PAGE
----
Growth, Differentiation and Sexuality pp 293-323

Part of the The Mycota book series (MYCOTA, volume 1)

Mating-Type Structure, Evolution, and Function in Euascomycetes

  • R. Debuchy
  • B. G. Turgeon

VI. Conclusion

The past several years have seen a rapid rise in the number of cloned and characterized mating-type loci from an ever-expanding group of filamentous Ascomycetes. However, the available mating-type gene database still lacks some representatives of functionally or taxonomically important groups. No complete mating-type sequences are available for the Euascomycetes that undergo mating-type switching, or for lichen-forming fungi. The analysis of the evolution of mating types is at the beginning, focusing first on the evolutionary relationship between self-compatible and self-incompatible species from the same genus. A comparative evolutionary history of the mating-type loci of organisms with more distant connections, such as those of Candida albicans, N. crassa, and Cryptococcus neoformans, will require much effort to be understood. Finally, investigations into the role of mating-type proteins during development of the fruiting body must be scaled up. The major challenge in the mating-type field is to identify the target genes of the mating-type transcription factors, and to determine the function of these target genes, as well as the function of the MAT1-1-2 and MAT1-1-4 proteins themselves. Until recently, this topic was limited due to intractable difficulties with genetical approaches, or tedious and uncertain molecular methods for finding target genes. Now, entire genomes are available for all model systems, and microarrays have been made or are under construction for most of them. Whole-genome methods will accelerate the discovery of target genes, provided that microarray strategies include careful selection of the mutants to be profiled, to avoid including candidate genes not related to mating-type function.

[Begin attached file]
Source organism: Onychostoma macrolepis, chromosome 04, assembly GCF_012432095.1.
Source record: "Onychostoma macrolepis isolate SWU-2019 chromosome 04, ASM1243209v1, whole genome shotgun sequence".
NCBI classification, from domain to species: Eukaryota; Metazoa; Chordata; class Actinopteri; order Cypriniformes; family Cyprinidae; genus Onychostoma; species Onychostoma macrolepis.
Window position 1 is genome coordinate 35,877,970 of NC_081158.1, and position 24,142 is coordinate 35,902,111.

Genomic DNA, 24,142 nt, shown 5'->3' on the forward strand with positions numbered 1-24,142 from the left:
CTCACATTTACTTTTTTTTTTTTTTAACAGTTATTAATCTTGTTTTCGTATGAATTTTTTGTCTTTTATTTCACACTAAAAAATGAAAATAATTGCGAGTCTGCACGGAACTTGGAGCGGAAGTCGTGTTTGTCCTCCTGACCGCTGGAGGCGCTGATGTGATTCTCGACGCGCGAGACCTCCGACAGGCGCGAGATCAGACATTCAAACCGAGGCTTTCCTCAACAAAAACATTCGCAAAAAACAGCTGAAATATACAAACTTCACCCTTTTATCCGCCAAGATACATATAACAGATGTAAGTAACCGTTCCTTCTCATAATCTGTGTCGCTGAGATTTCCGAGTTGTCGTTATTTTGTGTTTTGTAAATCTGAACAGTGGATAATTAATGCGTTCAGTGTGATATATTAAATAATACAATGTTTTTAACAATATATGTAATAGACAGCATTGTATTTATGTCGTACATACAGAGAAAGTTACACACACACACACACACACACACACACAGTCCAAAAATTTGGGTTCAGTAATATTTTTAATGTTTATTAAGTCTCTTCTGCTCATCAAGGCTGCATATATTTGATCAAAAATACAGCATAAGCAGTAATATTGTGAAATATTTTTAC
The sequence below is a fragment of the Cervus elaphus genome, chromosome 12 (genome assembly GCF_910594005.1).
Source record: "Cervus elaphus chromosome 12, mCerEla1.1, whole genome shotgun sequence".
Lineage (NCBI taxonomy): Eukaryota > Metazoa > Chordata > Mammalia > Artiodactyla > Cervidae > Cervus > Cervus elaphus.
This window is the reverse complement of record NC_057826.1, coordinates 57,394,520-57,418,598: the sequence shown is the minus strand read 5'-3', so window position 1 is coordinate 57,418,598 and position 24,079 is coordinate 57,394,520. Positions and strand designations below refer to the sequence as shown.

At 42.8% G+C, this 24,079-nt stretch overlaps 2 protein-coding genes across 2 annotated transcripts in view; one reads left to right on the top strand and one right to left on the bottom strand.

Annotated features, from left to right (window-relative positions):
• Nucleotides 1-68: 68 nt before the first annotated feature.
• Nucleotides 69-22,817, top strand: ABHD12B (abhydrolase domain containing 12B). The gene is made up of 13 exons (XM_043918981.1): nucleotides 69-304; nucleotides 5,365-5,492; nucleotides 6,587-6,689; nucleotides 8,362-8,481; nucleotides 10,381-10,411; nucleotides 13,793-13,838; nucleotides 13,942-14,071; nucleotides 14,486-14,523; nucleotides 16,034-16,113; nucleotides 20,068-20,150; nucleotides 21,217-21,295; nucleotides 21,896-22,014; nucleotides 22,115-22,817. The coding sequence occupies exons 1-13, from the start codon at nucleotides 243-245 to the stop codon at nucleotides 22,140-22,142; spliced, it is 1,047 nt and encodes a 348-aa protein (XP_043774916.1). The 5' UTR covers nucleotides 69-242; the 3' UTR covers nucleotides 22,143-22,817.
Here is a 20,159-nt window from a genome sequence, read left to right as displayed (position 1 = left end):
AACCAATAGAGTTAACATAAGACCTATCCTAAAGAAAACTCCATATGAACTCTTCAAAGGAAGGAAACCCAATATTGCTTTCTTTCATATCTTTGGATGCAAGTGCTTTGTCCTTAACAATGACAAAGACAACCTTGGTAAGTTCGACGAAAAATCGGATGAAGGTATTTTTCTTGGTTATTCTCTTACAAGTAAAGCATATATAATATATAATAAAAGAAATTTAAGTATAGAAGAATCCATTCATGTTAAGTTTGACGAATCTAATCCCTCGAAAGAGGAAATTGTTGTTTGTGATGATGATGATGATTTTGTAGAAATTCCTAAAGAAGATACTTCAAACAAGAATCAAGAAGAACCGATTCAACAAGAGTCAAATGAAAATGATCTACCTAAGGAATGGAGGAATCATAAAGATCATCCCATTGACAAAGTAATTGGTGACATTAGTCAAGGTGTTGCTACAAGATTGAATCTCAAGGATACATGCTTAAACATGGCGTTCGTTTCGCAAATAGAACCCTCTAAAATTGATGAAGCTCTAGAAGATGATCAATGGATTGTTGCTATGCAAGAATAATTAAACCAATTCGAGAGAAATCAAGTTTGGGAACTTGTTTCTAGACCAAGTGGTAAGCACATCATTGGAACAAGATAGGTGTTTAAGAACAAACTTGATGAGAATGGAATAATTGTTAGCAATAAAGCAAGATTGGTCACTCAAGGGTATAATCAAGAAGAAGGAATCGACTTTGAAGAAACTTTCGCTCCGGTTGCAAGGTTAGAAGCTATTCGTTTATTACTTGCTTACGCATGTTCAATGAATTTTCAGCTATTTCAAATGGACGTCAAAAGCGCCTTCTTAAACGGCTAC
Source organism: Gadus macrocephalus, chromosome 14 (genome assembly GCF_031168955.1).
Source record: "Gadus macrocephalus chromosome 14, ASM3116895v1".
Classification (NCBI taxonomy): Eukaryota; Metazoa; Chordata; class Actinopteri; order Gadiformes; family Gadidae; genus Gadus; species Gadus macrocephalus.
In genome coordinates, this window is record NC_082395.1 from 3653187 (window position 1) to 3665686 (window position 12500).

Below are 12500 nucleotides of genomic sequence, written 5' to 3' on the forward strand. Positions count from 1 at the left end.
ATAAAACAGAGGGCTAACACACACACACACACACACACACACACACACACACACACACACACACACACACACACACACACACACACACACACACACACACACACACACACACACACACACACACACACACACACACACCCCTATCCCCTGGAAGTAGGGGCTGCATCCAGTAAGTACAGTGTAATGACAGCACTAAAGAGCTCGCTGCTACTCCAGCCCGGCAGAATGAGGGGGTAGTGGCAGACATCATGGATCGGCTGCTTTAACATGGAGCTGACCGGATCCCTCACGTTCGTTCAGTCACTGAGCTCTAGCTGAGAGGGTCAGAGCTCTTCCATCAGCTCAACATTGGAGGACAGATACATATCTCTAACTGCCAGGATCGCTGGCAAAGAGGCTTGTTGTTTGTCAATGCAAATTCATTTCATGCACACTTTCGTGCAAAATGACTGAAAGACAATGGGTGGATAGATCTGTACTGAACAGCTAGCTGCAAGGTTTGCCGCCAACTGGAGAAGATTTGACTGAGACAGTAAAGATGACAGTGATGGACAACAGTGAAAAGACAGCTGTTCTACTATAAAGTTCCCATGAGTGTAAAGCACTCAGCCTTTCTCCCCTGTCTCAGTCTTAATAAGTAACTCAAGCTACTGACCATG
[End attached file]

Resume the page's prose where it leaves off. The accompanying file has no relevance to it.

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© Springer-Verlag Berlin Heidelberg 2006

Authors and Affiliations

  • R. Debuchy
    • 1
  • B. G. Turgeon
    • 2
  1. 1.Institut de Génétique et Microbiologie, UMR CNRS-Universit 8621Université Paris-SudOrsay cedexFrance
  2. 2.Department of Plant PathologyCornell UniversityIthacaUSA

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